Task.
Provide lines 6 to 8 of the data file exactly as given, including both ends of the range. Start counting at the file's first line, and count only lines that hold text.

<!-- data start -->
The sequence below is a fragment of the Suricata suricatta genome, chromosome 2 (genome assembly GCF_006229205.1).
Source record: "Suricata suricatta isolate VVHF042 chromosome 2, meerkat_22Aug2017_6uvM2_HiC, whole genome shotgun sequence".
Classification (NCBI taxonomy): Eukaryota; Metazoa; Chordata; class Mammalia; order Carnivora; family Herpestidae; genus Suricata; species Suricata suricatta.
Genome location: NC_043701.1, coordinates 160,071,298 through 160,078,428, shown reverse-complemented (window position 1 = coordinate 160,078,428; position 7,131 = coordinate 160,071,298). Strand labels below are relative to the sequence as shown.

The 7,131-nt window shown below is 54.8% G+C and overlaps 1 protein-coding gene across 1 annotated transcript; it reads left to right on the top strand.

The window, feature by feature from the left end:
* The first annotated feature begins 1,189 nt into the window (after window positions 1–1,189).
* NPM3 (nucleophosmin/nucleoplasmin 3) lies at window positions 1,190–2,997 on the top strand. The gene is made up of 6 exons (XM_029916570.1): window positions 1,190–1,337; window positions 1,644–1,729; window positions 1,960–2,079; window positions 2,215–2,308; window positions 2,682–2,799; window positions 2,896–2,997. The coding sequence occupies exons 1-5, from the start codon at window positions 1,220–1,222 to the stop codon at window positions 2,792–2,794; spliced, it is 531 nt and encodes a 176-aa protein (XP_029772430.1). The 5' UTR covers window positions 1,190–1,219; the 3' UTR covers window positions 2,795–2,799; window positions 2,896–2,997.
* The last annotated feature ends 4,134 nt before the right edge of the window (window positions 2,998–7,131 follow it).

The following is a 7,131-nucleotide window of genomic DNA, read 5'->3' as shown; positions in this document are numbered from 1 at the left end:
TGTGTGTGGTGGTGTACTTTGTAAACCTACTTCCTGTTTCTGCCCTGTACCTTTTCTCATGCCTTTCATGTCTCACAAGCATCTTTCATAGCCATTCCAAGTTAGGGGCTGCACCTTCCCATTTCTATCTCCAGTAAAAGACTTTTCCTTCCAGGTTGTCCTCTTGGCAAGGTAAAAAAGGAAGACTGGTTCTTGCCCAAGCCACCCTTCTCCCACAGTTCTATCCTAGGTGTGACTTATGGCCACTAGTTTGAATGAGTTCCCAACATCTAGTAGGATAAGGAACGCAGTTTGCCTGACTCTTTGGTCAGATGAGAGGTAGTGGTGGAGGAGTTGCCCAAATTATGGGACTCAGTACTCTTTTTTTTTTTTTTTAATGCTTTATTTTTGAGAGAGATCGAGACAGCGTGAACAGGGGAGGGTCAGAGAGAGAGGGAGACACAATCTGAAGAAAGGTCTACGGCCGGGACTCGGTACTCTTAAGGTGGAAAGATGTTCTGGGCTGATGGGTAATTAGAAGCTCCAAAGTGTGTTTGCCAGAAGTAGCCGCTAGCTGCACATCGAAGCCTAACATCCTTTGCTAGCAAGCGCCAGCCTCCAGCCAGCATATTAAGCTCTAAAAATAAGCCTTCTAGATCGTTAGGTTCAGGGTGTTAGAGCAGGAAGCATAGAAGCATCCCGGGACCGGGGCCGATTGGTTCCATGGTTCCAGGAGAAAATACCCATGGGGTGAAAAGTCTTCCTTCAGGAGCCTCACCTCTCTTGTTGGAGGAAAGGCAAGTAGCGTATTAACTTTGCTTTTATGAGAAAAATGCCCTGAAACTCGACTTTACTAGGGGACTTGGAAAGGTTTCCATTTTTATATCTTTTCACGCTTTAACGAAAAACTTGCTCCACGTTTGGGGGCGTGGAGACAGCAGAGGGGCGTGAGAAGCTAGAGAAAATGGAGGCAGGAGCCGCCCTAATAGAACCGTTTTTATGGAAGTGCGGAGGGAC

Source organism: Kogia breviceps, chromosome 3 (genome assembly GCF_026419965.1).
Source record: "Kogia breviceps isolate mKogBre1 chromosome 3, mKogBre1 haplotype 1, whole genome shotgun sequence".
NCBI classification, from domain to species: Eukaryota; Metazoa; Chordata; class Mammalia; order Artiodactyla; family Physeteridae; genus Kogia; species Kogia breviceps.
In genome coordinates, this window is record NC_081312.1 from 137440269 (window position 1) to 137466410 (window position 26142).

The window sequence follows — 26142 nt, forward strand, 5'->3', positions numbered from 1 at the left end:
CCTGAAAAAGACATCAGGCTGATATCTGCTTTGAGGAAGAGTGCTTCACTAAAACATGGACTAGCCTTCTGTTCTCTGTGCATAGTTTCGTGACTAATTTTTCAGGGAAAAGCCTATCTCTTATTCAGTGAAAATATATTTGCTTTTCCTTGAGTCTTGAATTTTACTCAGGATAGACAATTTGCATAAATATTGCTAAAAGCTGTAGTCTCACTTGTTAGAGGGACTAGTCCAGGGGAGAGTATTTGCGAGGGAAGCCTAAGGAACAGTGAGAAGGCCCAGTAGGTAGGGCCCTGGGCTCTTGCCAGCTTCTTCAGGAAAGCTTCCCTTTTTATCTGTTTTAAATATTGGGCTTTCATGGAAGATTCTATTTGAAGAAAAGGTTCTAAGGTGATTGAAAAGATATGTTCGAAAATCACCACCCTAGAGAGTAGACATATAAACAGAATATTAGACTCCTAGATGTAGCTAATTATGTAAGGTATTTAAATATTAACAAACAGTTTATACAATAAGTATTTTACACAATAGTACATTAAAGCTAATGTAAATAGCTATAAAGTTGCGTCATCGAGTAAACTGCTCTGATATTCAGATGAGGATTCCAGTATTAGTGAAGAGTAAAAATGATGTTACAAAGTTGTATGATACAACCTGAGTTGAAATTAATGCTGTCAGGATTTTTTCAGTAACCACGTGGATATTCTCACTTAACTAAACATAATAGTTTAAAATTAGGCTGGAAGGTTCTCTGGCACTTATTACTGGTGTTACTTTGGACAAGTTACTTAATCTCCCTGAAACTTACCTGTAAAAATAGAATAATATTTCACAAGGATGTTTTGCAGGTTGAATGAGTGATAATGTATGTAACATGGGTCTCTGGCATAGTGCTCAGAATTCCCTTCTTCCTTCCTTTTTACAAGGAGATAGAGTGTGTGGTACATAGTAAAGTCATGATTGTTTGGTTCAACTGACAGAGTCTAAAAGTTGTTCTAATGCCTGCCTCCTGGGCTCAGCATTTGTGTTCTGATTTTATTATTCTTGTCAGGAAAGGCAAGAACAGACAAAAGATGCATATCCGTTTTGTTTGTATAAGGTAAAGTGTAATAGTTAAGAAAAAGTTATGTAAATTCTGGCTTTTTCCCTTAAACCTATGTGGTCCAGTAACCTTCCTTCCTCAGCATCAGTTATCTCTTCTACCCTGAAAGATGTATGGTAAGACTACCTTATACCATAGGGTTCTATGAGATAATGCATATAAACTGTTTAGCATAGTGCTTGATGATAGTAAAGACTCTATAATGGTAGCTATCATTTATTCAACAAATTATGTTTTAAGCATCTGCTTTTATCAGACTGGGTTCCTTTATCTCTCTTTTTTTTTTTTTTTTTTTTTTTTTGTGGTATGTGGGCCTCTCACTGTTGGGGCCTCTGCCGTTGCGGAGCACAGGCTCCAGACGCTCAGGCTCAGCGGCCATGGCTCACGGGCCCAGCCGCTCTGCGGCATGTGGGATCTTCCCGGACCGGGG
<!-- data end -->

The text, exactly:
The window, feature by feature from the left end:
* The first annotated feature begins 1,189 nt into the window (after window positions 1–1,189).
* NPM3 (nucleophosmin/nucleoplasmin 3) lies at window positions 1,190–2,997 on the top strand. The gene is made up of 6 exons (XM_029916570.1): window positions 1,190–1,337; window positions 1,644–1,729; window positions 1,960–2,079; window positions 2,215–2,308; window positions 2,682–2,799; window positions 2,896–2,997. The coding sequence occupies exons 1-5, from the start codon at window positions 1,220–1,222 to the stop codon at window positions 2,792–2,794; spliced, it is 531 nt and encodes a 176-aa protein (XP_029772430.1). The 5' UTR covers window positions 1,190–1,219; the 3' UTR covers window positions 2,795–2,799; window positions 2,896–2,997.